Kent
Kerr
Komarnicki
Kramp (Prince Edward—Hastings)
Lake
Lamoureux
Lebel
Lee
Lemieux
Lobb
Lukiwski
Lunn
MacAulay
MacKay (Central Nova)
MacKenzie
Malhi
Mayes
McCallum
McColeman
McGuinty
McKay (Scarborough—Guildwood)
McLeod
Menzies
Merrifield
Moore (Port Moody—Westwood—Port Coquitlam)
Moore (Fundy Royal)
Murphy (Charlottetown)
Neville
Nicholson
Norlock
O'Connor
O'Neill-Gordon
Obhrai
Pacetti
Paradis
Payne
Pearson
Petit
Poilievre
Preston
Proulx
Rae
Raitt
Rajotte
Ratansi
Rathgeber
Reid
Richards
Richardson
Rickford
Ritz
Rodriguez
Russell
Saxton
Scarpaleggia
Schellenberger
Sgro
Shea
Shory
Sopuck
Sorenson
Stanton
Storseth
Strahl
Sweet
Thompson
Tilson
Toews
Tonks
Trost
Tweed
Uppal
Valeriote
Van Kesteren
Van Loan
Vellacott
Verner
Volpe
Wallace
Warawa
Warkentin
Watson
Weston (West Vancouver—Sunshine Coast—Sea to Sky Country)
Weston (Saint John)
Wong
Woodworth
Yelich
Young

Total: -- 174

PAIRED

Members

Bellavance
Boucher
Galipeau
Guay
Lalonde
Lemay
Oda
Smith

Total: -- 8

     (The House divided on the Motion No. 5, which was negatived on the following division:)
 

(Division No. 171)

YEAS

Members

Allen (Welland)
André
Angus
Ashton
Asselin
Atamanenko
Bachand
Bagnell
Beaudin
Bevington
Bigras
Blais
Bonsant
Bouchard
Bourgeois
Brunelle
Cannis
Cardin
Carrier
Charlton
Chow
Christopherson
Comartin
Crowder
Cullen
Davies (Vancouver Kingsway)
Davies (Vancouver East)
DeBellefeuille
Demers
Deschamps
Desnoyers
Dewar
Donnelly
Dorion
Dosanjh
Duceppe
Dufour
Duncan (Edmonton—Strathcona)
Faille
Folco
Freeman
Fry
Gagnon
Gaudet
Gravelle
Guimond (Rimouski-Neigette—Témiscouata—Les Basques)
Guimond (Montmorency—Charlevoix—Haute-Côte-Nord)
Harris (St. John's East)
Hughes
Hyer
Julian
Karygiannis
Laforest
Laframboise
Lavallée
Layton
LeBlanc
Leslie
Lessard
Lévesque
Malo
Maloway
Marston
Martin (Esquimalt—Juan de Fuca)
Martin (Winnipeg Centre)
Martin (Sault Ste. Marie)
Masse
Mathyssen
McTeague
Ménard
Minna
Mourani
Mulcair
Nadeau
Ouellet
Paillé (Hochelaga)
Paillé (Louis-Hébert)
Paquette
Patry
Plamondon
Pomerleau
Rafferty
Regan
Rota
Savoie
Siksay
Silva
Simms
St-Cyr
Stoffer
Szabo
Thi Lac
Thibeault
Vincent
Wilfert

Total: -- 95

NAYS

Members

Abbott
Ablonczy
Aglukkaq
Albrecht
Allen (Tobique—Mactaquac)
Allison
Ambrose
Anders
Anderson
Andrews
Armstrong
Arthur
Ashfield
Bains
Baird
Benoit
Bernier
Bezan
Blackburn
Block
Boughen
Braid
Breitkreuz
Brison
Brown (Leeds—Grenville)
Brown (Newmarket—Aurora)
Brown (Barrie)
Bruinooge
Byrne
Cadman
Calandra
Calkins
Cannan (Kelowna—Lake Country)
Cannon (Pontiac)
Carrie
Casson
Chong
Clarke
Clement
Coady
Coderre
Crombie
Cummins
Cuzner
Davidson
Day
Dechert
Del Mastro
Devolin
Dhalla
Dion
Dreeshen
Dryden
Duncan (Vancouver Island North)
Duncan (Etobicoke North)
Dykstra
Eyking
Fantino
Fast
Finley
Flaherty
Fletcher
Foote
Gallant
Garneau
Glover
Goldring
Goodale
Goodyear
Gourde
Grewal
Guergis
Hall Findlay
Harper
Harris (Cariboo—Prince George)
Hawn
Hiebert
Hoback
Hoeppner
Holder
Holland
Jean
Kamp (Pitt Meadows—Maple Ridge—Mission)
Kania
Keddy (South Shore—St. Margaret's)
Kenney (Calgary Southeast)
Kent
Kerr
Komarnicki
Kramp (Prince Edward—Hastings)
Lake
Lamoureux
Lebel
Lee
Lemieux
Lobb
Lukiwski
Lunn
MacAulay
MacKay (Central Nova)
MacKenzie
Malhi
Mayes
McCallum
McColeman
McGuinty
McKay (Scarborough—Guildwood)
McLeod
Menzies
Merrifield
Moore (Port Moody—Westwood—Port Coquitlam)
Moore (Fundy Royal)
Murphy (Charlottetown)
Neville
Nicholson
Norlock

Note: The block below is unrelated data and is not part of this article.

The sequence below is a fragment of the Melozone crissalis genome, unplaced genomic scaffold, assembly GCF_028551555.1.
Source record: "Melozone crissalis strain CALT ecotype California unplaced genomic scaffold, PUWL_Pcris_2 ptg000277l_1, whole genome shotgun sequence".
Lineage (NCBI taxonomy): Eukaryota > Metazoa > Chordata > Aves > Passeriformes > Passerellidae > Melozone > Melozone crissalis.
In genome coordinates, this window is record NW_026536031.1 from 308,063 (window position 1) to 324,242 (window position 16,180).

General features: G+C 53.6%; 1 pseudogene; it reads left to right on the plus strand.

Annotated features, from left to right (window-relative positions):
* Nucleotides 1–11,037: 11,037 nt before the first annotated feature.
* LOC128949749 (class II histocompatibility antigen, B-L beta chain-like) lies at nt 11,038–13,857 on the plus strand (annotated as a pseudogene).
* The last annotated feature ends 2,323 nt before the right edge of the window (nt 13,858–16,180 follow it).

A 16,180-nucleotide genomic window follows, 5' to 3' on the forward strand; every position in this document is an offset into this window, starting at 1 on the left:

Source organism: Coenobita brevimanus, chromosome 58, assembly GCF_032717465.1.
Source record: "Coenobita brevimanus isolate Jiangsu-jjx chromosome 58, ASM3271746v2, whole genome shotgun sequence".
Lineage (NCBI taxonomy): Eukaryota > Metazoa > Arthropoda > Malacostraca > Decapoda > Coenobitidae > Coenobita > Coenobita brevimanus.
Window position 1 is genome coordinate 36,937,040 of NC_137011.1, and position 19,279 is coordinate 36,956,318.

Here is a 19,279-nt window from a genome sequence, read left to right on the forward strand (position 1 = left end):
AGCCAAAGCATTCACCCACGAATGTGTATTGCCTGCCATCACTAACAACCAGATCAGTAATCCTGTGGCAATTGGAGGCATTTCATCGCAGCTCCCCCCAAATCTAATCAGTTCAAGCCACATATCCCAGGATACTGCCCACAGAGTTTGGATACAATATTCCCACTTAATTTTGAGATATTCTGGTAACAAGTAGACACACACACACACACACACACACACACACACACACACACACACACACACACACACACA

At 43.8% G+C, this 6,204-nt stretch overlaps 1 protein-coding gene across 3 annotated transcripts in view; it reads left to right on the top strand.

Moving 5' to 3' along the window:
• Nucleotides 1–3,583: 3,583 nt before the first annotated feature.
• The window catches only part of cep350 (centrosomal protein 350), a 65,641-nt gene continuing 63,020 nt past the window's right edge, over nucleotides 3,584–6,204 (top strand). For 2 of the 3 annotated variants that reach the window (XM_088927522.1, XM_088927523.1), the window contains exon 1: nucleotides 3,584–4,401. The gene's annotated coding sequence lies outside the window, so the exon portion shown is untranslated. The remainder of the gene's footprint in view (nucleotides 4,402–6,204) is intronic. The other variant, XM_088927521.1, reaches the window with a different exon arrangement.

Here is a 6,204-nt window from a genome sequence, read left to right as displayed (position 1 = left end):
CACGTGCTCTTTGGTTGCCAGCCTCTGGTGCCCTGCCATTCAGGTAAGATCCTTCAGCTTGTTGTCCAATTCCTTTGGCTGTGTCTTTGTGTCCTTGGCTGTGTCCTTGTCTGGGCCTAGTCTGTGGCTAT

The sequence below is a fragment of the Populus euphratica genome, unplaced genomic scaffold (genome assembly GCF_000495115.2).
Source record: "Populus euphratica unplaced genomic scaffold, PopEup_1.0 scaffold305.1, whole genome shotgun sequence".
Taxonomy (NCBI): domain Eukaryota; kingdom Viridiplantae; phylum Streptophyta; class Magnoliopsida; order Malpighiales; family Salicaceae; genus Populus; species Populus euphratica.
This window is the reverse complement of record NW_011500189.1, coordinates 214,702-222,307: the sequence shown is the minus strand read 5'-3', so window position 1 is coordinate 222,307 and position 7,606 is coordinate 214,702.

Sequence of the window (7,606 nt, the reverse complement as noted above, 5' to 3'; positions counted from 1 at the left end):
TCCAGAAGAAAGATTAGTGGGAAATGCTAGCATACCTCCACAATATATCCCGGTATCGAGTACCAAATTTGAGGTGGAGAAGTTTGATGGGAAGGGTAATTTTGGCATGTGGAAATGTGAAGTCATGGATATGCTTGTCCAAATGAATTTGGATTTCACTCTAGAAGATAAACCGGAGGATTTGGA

O'Connor
O'Neill-Gordon
Obhrai
Pacetti
Paradis
Payne
Pearson
Petit
Poilievre
Preston
Proulx
Rae
Raitt
Rajotte
Ratansi
Rathgeber
Reid
Richards
Richardson
Rickford
Ritz
Rodriguez
Russell
Saxton
Scarpaleggia
Schellenberger
Sgro
Shea
Shory
Sopuck
Sorenson
Stanton
Storseth
Strahl
Sweet
Thompson
Tilson
Toews
Tonks
Trost
Tweed
Uppal
Valeriote
Van Kesteren
Van Loan
Vellacott
Verner
Volpe
Wallace
Warawa
Warkentin
Watson
Weston (West Vancouver—Sunshine Coast—Sea to Sky Country)
Weston (Saint John)
Wong
Woodworth
Yelich
Young

Total: -- 174

PAIRED

Members

Bellavance
Boucher
Galipeau
Guay
Lalonde
Lemay
Oda
Smith

Total: -- 8

     (The House divided on the Motion No. 6, which was negatived on the following division:)
 

(Division No. 172)

YEAS

Members

Allen (Welland)
André
Angus
Ashton
Asselin
Atamanenko
Bachand
Bagnell
Beaudin
Bevington
Bigras
Blais
Bonsant
Bouchard
Bourgeois
Brunelle
Cannis
Cardin
Carrier
Charlton
Chow
Christopherson
Comartin
Crowder
Cullen
Davies (Vancouver Kingsway)
Davies (Vancouver East)
DeBellefeuille
Demers
Deschamps
Desnoyers
Dewar
Donnelly
Dorion
Dosanjh
Duceppe
Dufour
Duncan (Edmonton—Strathcona)
Faille
Folco
Freeman
Fry
Gagnon
Gaudet
Gravelle
Guimond (Rimouski-Neigette—Témiscouata—Les Basques)
Guimond (Montmorency—Charlevoix—Haute-Côte-Nord)
Harris (St. John's East)
Hughes
Hyer
Julian
Karygiannis
Laforest
Laframboise
Lavallée
Layton
LeBlanc
Leslie
Lessard
Lévesque
Malo
Maloway
Marston
Martin (Esquimalt—Juan de Fuca)
Martin (Winnipeg Centre)
Martin (Sault Ste. Marie)
Masse
Mathyssen
McTeague
Ménard
Minna
Mourani
Mulcair
Nadeau
Ouellet
Paillé (Hochelaga)
Paillé (Louis-Hébert)
Paquette
Patry
Plamondon
Pomerleau
Rafferty
Regan
Rota
Savoie
Siksay
Silva
Simms
St-Cyr
Stoffer
Szabo
Thi Lac
Thibeault
Vincent
Wilfert

Total: -- 95

NAYS

Members

Abbott
Ablonczy
Aglukkaq
Albrecht
Allen (Tobique—Mactaquac)
Allison
Ambrose
Anders
Anderson
Andrews
Armstrong
Arthur
Ashfield
Bains
Baird
Benoit
Bernier
Bezan
Blackburn
Block
Boughen
Braid
Breitkreuz
Brison
Brown (Leeds—Grenville)
Brown (Newmarket—Aurora)
Brown (Barrie)
Bruinooge
Byrne
Cadman
Calandra
Calkins
Cannan (Kelowna—Lake Country)
Cannon (Pontiac)
Carrie
Casson
Chong
Clarke
Clement
Coady
Coderre
Crombie
Cummins
Cuzner
Davidson
Day
Dechert
Del Mastro
Devolin
Dhalla
Dion
Dreeshen
Dryden
Duncan (Vancouver Island North)
Duncan (Etobicoke North)
Dykstra
Eyking
Fantino
Fast
Finley
Flaherty
Fletcher
Foote
Gallant
Garneau
Glover
Goldring
Goodale
Goodyear